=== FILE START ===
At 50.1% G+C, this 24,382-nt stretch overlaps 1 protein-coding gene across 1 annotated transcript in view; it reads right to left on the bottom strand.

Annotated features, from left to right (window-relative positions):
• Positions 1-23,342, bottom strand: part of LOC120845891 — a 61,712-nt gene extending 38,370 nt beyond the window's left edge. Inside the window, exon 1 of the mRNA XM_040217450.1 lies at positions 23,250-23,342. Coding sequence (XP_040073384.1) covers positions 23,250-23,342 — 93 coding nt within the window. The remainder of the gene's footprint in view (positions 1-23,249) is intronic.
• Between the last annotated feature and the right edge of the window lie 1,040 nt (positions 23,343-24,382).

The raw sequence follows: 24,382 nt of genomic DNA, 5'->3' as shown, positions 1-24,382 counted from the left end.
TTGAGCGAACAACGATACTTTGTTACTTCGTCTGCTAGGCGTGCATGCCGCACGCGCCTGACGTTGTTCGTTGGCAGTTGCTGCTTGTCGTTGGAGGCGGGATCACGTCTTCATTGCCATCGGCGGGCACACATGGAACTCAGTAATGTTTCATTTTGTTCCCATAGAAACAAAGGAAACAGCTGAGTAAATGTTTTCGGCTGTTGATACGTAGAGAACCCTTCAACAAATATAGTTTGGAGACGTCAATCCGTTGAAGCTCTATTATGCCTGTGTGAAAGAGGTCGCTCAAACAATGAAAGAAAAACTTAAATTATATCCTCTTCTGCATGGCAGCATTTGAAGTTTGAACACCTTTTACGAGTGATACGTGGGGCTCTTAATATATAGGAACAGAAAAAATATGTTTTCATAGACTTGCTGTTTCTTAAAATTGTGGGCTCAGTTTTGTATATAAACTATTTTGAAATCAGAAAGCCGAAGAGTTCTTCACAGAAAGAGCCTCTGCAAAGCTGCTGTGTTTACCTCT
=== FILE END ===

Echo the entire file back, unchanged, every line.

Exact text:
At 50.1% G+C, this 24,382-nt stretch overlaps 1 protein-coding gene across 1 annotated transcript in view; it reads right to left on the bottom strand.

Annotated features, from left to right (window-relative positions):
• Positions 1-23,342, bottom strand: part of LOC120845891 — a 61,712-nt gene extending 38,370 nt beyond the window's left edge. Inside the window, exon 1 of the mRNA XM_040217450.1 lies at positions 23,250-23,342. Coding sequence (XP_040073384.1) covers positions 23,250-23,342 — 93 coding nt within the window. The remainder of the gene's footprint in view (positions 1-23,249) is intronic.
• Between the last annotated feature and the right edge of the window lie 1,040 nt (positions 23,343-24,382).

The raw sequence follows: 24,382 nt of genomic DNA, 5'->3' as shown, positions 1-24,382 counted from the left end.
TTGAGCGAACAACGATACTTTGTTACTTCGTCTGCTAGGCGTGCATGCCGCACGCGCCTGACGTTGTTCGTTGGCAGTTGCTGCTTGTCGTTGGAGGCGGGATCACGTCTTCATTGCCATCGGCGGGCACACATGGAACTCAGTAATGTTTCATTTTGTTCCCATAGAAACAAAGGAAACAGCTGAGTAAATGTTTTCGGCTGTTGATACGTAGAGAACCCTTCAACAAATATAGTTTGGAGACGTCAATCCGTTGAAGCTCTATTATGCCTGTGTGAAAGAGGTCGCTCAAACAATGAAAGAAAAACTTAAATTATATCCTCTTCTGCATGGCAGCATTTGAAGTTTGAACACCTTTTACGAGTGATACGTGGGGCTCTTAATATATAGGAACAGAAAAAATATGTTTTCATAGACTTGCTGTTTCTTAAAATTGTGGGCTCAGTTTTGTATATAAACTATTTTGAAATCAGAAAGCCGAAGAGTTCTTCACAGAAAGAGCCTCTGCAAAGCTGCTGTGTTTACCTCT